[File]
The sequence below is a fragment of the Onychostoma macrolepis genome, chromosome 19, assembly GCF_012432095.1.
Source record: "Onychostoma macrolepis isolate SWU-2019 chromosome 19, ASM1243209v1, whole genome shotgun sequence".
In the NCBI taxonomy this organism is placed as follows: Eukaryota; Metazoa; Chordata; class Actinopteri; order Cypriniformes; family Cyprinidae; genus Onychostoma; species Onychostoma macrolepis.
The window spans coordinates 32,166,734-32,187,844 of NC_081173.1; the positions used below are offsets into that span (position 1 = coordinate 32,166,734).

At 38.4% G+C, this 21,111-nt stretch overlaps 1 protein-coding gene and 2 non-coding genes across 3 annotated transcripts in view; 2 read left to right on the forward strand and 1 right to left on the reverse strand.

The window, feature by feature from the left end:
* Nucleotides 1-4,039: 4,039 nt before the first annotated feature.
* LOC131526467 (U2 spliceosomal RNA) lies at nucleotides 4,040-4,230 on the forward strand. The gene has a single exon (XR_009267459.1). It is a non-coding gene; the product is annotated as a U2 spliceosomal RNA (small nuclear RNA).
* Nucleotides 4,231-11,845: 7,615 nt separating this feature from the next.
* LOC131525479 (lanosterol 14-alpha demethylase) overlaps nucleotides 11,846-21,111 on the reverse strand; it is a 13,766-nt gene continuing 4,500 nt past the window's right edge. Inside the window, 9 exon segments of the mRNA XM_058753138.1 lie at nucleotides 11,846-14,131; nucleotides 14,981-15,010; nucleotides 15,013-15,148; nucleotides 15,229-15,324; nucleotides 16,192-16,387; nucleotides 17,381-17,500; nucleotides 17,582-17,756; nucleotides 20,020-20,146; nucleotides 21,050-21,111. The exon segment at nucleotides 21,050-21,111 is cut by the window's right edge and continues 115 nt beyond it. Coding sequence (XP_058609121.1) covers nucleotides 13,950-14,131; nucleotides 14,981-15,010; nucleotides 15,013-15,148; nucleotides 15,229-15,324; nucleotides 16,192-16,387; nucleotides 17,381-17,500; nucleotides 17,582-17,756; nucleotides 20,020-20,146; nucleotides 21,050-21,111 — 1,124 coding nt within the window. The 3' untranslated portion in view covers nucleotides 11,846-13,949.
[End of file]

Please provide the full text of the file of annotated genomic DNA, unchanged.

The sequence below is a fragment of the Onychostoma macrolepis genome, chromosome 19, assembly GCF_012432095.1.
Source record: "Onychostoma macrolepis isolate SWU-2019 chromosome 19, ASM1243209v1, whole genome shotgun sequence".
In the NCBI taxonomy this organism is placed as follows: Eukaryota; Metazoa; Chordata; class Actinopteri; order Cypriniformes; family Cyprinidae; genus Onychostoma; species Onychostoma macrolepis.
The window spans coordinates 32,166,734-32,187,844 of NC_081173.1; the positions used below are offsets into that span (position 1 = coordinate 32,166,734).

At 38.4% G+C, this 21,111-nt stretch overlaps 1 protein-coding gene and 2 non-coding genes across 3 annotated transcripts in view; 2 read left to right on the forward strand and 1 right to left on the reverse strand.

The window, feature by feature from the left end:
* Nucleotides 1-4,039: 4,039 nt before the first annotated feature.
* LOC131526467 (U2 spliceosomal RNA) lies at nucleotides 4,040-4,230 on the forward strand. The gene has a single exon (XR_009267459.1). It is a non-coding gene; the product is annotated as a U2 spliceosomal RNA (small nuclear RNA).
* Nucleotides 4,231-11,845: 7,615 nt separating this feature from the next.
* LOC131525479 (lanosterol 14-alpha demethylase) overlaps nucleotides 11,846-21,111 on the reverse strand; it is a 13,766-nt gene continuing 4,500 nt past the window's right edge. Inside the window, 9 exon segments of the mRNA XM_058753138.1 lie at nucleotides 11,846-14,131; nucleotides 14,981-15,010; nucleotides 15,013-15,148; nucleotides 15,229-15,324; nucleotides 16,192-16,387; nucleotides 17,381-17,500; nucleotides 17,582-17,756; nucleotides 20,020-20,146; nucleotides 21,050-21,111. The exon segment at nucleotides 21,050-21,111 is cut by the window's right edge and continues 115 nt beyond it. Coding sequence (XP_058609121.1) covers nucleotides 13,950-14,131; nucleotides 14,981-15,010; nucleotides 15,013-15,148; nucleotides 15,229-15,324; nucleotides 16,192-16,387; nucleotides 17,381-17,500; nucleotides 17,582-17,756; nucleotides 20,020-20,146; nucleotides 21,050-21,111 — 1,124 coding nt within the window. The 3' untranslated portion in view covers nucleotides 11,846-13,949.